When the general women's conference started on Friday evening the first two hours of the meeting were given to singing. The congregation would sing, led by a worship team. Sometimes they used the hymn book, sometimes they all just knew the songs. Interspersed with the congregational singing, choirs from different churches would take the stage and present a gift in song. Most of them dressed in matching uniform and their songs were masterfully presented.  Every session was just like this.

Sometimes I'm a slow learner. After about the 8th choir the truth dawned on me: these people sing with such beautiful harmony because they work at it! It doesn't just happen. They sacrifice their time to practice. They swallow their pride and accept correction. They set aside a desire for personal glory and instead work together. The result is a beauty in worship that no one of them could ever offer to God alone.

Just before we left I shared this observation with one of the missionaries that has been there in Haiti for 30 years. She told me that when the mission first started, about 80 years ago, one of the missionary wives thought that the people should learn to sing. She added a "singing school" to the Bible college's list of required courses. Each pastor that came through the school learned to sing, and to teach others to sing. There is no such class in the Bible college anymore. There is no need. The pastors caught that dear lady's vision and they have faithfully trained their congregations to lift their voices in song to the Lord ever since. She did not live to see the fruit of her labors, but just as God promised: fruit remains!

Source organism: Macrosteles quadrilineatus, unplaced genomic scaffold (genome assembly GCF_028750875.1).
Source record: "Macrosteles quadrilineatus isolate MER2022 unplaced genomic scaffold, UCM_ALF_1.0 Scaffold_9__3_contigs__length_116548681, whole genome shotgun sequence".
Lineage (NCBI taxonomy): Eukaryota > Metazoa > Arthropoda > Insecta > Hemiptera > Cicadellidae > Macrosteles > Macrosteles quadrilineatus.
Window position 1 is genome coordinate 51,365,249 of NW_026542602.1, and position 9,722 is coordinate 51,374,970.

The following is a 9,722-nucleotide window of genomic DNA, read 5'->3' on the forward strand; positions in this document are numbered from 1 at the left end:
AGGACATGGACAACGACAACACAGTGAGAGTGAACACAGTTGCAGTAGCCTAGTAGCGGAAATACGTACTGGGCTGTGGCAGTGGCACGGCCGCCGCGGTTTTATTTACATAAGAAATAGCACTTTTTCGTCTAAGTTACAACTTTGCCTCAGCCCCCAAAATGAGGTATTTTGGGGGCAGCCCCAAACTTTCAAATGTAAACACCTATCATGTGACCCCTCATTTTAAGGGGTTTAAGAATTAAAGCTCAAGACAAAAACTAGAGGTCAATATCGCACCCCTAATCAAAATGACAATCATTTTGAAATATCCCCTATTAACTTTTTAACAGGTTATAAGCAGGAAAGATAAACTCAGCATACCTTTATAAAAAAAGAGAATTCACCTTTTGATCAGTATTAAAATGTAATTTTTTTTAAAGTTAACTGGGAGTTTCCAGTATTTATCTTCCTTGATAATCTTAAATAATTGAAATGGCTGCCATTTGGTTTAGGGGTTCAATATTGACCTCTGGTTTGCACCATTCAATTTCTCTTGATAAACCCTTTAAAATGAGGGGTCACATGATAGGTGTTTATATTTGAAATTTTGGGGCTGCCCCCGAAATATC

If you attend Berean, you need to know that this is the very vision that sits behind the youth choir initiative that begins at 4:30 PM on September 11th. To train God's people to offer their harmony in praise and thanksgiving to the King of Kings and Lord of Lords: a gift of beauty and excellence that no one of us could offer alone.  Maybe, just maybe, long after Anne is in glory, the grandchildren of today's Berean youth will be teaching their children to sing and through the beauty of their harmony the manifold wisdom of God will continue to be displayed to the heavenly beings through the Church!

It is no accident that training is required.  
1 Tim 4:7-10
"...train yourself for godliness; for while  bodily training is of some value, godliness  is of value in every way, as  it holds promise for the present life and also for the life to come. The saying is  trustworthy and deserving of full acceptance. For to this end we toil and strive, because we have our hope set on the living God,  who is the Savior of all people, especially of those who believe."


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    Team Levanjil

    A written record of the work of God among the people of God in Haiti as members of Berean Baptist Church in Livonia, MI work with the leadership of MEBSH in Les Cayes, Haiti.


    August 2013